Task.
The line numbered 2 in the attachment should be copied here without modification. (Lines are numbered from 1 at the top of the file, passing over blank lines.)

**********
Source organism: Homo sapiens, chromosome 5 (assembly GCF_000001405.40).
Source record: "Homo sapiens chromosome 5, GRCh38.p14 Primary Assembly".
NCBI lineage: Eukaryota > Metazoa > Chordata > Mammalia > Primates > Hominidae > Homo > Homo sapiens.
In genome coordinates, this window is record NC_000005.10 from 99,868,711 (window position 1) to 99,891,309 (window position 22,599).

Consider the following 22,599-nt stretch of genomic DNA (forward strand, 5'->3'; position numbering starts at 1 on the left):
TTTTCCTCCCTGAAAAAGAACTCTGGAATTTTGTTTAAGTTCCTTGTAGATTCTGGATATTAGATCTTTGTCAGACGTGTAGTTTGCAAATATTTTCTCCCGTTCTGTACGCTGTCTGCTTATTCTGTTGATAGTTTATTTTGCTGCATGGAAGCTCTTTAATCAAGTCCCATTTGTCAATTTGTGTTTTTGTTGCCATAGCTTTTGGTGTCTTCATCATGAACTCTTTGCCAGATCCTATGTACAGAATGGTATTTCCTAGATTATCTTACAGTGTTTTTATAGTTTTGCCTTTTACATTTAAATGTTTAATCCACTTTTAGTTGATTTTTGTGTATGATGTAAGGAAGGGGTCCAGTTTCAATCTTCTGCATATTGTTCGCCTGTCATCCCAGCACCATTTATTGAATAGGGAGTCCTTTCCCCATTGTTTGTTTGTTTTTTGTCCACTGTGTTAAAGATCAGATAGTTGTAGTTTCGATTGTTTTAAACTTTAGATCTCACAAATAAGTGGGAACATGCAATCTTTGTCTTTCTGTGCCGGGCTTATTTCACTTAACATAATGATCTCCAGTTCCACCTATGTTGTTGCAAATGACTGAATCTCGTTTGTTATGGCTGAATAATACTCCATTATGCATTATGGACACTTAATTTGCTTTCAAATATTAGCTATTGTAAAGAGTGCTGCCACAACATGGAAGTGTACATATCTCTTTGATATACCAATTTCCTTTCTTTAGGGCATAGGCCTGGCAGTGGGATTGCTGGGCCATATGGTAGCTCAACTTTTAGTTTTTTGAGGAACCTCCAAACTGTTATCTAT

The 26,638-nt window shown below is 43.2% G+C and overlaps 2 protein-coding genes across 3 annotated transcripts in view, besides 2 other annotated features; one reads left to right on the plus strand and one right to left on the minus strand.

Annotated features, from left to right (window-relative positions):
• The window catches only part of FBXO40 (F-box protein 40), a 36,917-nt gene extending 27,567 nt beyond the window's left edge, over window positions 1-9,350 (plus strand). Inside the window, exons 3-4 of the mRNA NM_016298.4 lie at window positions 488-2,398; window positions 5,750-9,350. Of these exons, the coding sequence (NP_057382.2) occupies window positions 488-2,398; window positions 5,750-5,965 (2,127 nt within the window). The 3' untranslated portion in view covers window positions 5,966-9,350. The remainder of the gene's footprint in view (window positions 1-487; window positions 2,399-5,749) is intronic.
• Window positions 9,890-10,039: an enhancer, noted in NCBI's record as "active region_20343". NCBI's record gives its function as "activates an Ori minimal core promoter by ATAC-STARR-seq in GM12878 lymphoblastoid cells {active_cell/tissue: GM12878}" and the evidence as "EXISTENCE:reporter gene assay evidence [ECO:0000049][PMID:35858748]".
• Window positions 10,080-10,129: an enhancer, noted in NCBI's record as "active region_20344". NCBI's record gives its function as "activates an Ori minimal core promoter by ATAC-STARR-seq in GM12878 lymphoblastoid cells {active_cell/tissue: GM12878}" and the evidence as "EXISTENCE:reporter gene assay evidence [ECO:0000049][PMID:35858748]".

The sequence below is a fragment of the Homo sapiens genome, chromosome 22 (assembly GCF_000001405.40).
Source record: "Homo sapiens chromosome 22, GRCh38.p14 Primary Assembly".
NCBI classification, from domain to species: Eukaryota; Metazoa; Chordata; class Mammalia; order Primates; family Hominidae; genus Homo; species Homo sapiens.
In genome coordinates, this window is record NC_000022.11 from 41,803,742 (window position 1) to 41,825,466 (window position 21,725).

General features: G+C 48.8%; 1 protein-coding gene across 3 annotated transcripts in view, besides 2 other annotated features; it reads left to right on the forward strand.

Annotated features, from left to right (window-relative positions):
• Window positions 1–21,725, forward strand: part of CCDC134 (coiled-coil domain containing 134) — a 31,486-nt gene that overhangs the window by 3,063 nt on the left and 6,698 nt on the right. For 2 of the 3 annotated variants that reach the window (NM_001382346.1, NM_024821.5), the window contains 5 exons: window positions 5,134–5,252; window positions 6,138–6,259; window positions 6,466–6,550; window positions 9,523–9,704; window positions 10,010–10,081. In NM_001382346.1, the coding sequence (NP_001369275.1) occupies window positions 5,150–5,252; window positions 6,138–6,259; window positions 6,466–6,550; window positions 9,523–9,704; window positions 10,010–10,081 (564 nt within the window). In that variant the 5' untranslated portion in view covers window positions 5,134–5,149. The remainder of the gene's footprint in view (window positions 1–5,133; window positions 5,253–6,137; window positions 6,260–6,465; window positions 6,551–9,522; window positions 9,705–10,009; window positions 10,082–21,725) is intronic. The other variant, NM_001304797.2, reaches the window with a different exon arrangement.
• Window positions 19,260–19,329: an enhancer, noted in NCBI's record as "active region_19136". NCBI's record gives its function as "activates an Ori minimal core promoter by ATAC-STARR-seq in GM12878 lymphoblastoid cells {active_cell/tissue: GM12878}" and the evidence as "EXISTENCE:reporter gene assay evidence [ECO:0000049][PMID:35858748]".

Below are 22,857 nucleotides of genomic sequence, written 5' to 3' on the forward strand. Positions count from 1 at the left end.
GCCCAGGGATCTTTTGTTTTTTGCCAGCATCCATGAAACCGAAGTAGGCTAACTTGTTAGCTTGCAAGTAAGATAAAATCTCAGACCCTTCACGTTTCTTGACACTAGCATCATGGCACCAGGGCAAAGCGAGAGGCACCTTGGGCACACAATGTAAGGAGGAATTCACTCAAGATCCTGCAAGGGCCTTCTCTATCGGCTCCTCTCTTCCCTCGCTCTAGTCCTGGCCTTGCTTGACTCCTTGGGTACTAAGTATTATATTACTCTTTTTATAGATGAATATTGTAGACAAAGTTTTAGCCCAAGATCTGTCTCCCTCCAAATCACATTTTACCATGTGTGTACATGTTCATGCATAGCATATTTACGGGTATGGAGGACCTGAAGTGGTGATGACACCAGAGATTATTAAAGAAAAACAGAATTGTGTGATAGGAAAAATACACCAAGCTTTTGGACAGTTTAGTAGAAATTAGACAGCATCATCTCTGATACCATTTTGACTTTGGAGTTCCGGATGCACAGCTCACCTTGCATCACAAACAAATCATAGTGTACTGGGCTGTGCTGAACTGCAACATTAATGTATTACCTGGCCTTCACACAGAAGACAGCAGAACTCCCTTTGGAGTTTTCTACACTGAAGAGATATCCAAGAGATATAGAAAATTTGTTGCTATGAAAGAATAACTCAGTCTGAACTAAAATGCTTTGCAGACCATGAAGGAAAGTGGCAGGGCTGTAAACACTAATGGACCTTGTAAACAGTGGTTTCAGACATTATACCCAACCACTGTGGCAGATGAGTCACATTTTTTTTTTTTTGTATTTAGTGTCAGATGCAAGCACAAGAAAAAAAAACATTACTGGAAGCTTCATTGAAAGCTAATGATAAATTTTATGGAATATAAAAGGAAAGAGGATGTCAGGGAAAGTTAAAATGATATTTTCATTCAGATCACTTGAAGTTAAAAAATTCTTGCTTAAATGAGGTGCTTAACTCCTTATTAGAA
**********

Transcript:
Source record: "Homo sapiens chromosome 5, GRCh38.p14 Primary Assembly".